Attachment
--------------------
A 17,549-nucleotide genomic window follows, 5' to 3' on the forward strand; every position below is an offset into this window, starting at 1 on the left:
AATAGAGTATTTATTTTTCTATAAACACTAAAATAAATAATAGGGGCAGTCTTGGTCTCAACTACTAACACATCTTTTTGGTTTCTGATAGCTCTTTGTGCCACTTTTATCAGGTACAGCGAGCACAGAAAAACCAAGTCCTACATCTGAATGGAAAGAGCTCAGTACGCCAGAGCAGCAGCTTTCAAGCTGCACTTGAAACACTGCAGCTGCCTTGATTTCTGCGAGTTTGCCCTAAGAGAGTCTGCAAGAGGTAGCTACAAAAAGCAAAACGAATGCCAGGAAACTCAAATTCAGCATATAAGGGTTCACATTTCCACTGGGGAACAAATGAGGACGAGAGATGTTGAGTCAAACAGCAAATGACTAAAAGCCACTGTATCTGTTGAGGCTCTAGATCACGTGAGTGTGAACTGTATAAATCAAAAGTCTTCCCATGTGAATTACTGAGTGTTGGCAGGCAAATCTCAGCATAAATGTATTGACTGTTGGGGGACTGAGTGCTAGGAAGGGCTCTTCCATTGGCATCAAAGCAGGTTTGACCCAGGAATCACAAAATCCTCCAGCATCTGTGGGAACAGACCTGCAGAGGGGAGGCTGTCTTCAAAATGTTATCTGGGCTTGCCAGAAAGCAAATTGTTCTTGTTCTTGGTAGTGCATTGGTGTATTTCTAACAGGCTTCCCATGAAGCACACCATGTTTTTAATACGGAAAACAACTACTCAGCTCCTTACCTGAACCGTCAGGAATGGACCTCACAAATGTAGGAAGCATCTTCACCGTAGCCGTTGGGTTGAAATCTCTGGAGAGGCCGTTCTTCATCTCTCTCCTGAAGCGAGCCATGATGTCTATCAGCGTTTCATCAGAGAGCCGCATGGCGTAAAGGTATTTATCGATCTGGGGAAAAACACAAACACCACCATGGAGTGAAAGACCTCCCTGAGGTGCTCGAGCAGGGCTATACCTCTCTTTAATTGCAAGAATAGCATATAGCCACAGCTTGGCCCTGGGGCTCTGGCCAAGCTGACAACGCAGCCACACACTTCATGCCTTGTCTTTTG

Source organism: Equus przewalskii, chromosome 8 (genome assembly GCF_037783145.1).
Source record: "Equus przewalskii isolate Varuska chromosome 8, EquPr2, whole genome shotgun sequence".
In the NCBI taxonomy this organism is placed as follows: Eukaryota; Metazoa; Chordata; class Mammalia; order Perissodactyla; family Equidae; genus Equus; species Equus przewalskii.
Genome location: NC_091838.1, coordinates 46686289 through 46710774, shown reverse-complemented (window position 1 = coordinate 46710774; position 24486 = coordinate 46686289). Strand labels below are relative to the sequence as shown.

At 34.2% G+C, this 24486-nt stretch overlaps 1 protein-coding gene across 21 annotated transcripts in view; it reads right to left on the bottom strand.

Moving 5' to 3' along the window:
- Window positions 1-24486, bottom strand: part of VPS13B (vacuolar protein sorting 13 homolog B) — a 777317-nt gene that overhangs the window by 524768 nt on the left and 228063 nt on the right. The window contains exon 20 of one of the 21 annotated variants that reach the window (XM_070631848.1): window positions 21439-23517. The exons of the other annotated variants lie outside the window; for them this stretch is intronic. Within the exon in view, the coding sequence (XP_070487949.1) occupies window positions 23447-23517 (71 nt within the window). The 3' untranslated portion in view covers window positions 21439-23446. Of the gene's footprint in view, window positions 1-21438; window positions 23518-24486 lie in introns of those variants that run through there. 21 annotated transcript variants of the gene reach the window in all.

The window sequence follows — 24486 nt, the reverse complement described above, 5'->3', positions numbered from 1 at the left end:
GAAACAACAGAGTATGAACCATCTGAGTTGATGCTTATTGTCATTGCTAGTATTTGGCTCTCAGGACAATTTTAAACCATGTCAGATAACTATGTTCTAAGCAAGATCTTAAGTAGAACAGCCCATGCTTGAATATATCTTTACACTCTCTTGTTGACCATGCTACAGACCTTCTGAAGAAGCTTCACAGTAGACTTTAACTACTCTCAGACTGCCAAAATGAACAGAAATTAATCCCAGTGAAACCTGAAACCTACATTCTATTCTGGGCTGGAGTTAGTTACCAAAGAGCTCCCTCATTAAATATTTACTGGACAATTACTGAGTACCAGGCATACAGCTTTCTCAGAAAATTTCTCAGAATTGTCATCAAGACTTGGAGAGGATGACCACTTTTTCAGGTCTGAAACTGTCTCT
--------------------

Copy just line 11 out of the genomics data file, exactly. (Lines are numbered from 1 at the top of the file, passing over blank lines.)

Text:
GAAACAACAGAGTATGAACCATCTGAGTTGATGCTTATTGTCATTGCTAGTATTTGGCTCTCAGGACAATTTTAAACCATGTCAGATAACTATGTTCTAAGCAAGATCTTAAGTAGAACAGCCCATGCTTGAATATATCTTTACACTCTCTTGTTGACCATGCTACAGACCTTCTGAAGAAGCTTCACAGTAGACTTTAACTACTCTCAGACTGCCAAAATGAACAGAAATTAATCCCAGTGAAACCTGAAACCTACATTCTATTCTGGGCTGGAGTTAGTTACCAAAGAGCTCCCTCATTAAATATTTACTGGACAATTACTGAGTACCAGGCATACAGCTTTCTCAGAAAATTTCTCAGAATTGTCATCAAGACTTGGAGAGGATGACCACTTTTTCAGGTCTGAAACTGTCTCT